- Watch Your Sugar Intake (Especially Fructose): Fructose impairs leptin signaling in two key ways. First, it makes the part of your brain that links the nervous system to the endocrine system (the hypothalamus) resistant to leptin. It also increases triglycerides, which prevent leptin from passing through the blood-brain barrier.viii Sugar in all forms should be reduced – or eliminated – for optimal health and body composition.
- Avoid Wheat and Lectins: Wheat germ agglutinin, or WGA, (a lectin present in gluten grains) attaches to leptin receptors and prevents the hormone from properly binding.ix
- Engage in Intermittent Fasting (IF): Intermittent fasting has a wide variety of health benefits including rebooting your leptin sensitivity.x Researchers have found that fasting may help control inflammation in a specialized area of the brain responsible for managing energy intake and expenditure, helping to reduce risk of obesity.xi If you are new to IF, start with a 12-14 hour fast and work your way up to 16-18 hours.
- Get Enough Zinc: Zinc deficiency can reduce leptin and contribute to leptin resistance, helping to promote weight gain. Zinc is abundant in animal foods including oysters, lamb, beef, bison, elk, pork, as well as pumpkin seeds.
- Eat More Healthy Fat and Protein: Healthy fats and proteins are the nutritional building blocks for your hormones. Make sure you are getting ample high-quality grass-fed proteins and fats like grass-fed butter and ghee, grass-fed meats and wild fish.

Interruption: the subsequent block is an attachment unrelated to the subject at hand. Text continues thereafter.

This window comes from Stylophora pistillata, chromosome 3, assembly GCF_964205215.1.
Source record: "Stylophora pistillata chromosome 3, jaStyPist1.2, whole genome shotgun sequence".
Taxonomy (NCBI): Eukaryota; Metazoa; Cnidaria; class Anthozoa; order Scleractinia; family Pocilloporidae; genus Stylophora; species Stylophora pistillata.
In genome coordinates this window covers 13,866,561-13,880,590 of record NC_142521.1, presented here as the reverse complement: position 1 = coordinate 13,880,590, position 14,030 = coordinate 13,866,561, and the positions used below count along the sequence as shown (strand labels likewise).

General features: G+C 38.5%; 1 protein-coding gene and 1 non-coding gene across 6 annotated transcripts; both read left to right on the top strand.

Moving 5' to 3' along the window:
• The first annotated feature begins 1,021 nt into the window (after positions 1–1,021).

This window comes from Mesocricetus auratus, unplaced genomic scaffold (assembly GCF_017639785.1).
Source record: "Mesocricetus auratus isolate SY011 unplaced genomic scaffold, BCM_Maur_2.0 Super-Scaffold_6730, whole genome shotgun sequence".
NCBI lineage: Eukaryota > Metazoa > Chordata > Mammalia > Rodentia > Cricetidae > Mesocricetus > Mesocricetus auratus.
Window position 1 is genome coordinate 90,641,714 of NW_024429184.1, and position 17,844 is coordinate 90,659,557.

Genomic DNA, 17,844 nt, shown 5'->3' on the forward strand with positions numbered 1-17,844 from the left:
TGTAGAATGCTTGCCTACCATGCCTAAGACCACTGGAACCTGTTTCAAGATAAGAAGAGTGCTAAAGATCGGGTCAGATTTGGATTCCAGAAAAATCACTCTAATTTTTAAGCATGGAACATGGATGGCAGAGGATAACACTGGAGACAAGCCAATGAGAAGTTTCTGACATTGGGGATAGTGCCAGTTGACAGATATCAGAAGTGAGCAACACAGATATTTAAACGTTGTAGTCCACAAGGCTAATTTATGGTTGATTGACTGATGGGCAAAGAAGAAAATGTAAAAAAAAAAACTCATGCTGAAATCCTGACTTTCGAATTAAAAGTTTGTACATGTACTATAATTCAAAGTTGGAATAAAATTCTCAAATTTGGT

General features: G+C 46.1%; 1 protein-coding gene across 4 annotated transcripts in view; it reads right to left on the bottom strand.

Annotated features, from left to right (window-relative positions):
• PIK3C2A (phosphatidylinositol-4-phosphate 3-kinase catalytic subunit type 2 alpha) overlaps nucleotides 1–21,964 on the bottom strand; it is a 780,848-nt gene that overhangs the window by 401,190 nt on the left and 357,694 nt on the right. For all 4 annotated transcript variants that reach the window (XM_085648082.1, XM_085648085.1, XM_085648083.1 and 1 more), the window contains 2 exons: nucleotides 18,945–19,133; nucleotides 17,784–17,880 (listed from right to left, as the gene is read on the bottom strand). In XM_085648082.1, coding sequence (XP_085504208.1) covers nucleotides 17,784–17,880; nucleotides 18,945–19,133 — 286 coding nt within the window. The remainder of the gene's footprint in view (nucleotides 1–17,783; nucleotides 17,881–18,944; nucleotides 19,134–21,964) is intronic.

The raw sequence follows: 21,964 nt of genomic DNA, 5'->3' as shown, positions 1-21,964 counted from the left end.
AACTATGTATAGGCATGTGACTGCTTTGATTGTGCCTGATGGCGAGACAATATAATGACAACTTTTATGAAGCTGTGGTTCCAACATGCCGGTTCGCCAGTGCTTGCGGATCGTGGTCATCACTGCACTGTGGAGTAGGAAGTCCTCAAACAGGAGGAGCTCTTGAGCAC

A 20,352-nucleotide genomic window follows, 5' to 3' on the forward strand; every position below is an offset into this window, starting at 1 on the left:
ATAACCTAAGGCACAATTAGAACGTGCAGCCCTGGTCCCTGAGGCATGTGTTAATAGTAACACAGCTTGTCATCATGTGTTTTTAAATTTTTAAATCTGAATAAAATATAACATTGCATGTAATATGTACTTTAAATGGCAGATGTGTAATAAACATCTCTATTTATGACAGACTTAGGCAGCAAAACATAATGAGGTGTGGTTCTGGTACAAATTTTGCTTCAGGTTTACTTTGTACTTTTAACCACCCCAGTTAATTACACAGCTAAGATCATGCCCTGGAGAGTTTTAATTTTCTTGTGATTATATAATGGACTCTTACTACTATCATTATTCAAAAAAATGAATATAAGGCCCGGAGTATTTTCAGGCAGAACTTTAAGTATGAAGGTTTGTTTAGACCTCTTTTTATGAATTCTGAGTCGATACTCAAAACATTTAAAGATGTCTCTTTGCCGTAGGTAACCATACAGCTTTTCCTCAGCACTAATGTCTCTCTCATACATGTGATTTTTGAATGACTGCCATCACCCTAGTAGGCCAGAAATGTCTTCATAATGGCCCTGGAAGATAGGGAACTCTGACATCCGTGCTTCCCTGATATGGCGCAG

- Exercise Intelligently: Exercising too much – or doing the wrong kinds of exercise – can throw your leptin for a loop. Weight training and high intensity interval training have both been found to benefit a healthy leptin system.xii
- Optimize Your Omegas: Long chain omega-3 fatty acids – from wild fish and pastured meats and eggs – have long been known to quell inflammation and benefit the metabolism. By helping to reduce the inflammatory molecule you learned about earlier, C-reactive protein, leptin’s message can be “heard” by the brain.xiii It’s also important to reduce sources of omega-6 in the diet, namely vegetable oils, conventionally produced animal products and grains, as they counteract omega-3s and promote inflammation.
- Get Good Sleep: Inadequate sleep increases cortisol levels, and has also been associated with reduced serum leptin levels.xiv
Eating – and living – in accord with Mother Nature should always be the first step you take when dealing with the diseases of modernization.
This means focusing your diet on healthy fats and protein (instead of carbs and sugars), choosing to adopt the eat-stop-eat feeding cadence of your nomadic ancestors (instead of snacking constantly), entraining your circadian rhythms to rise and rest in alignment with the sunlight, and exercising in a way that mirrors your ancestors (long walks, short sprints and lifting heavy things).
When you are able to successfully align our lifestyles and diets with our genes, most of the underlying causes of chronic disease and obesity will fall away naturally and effortlessly.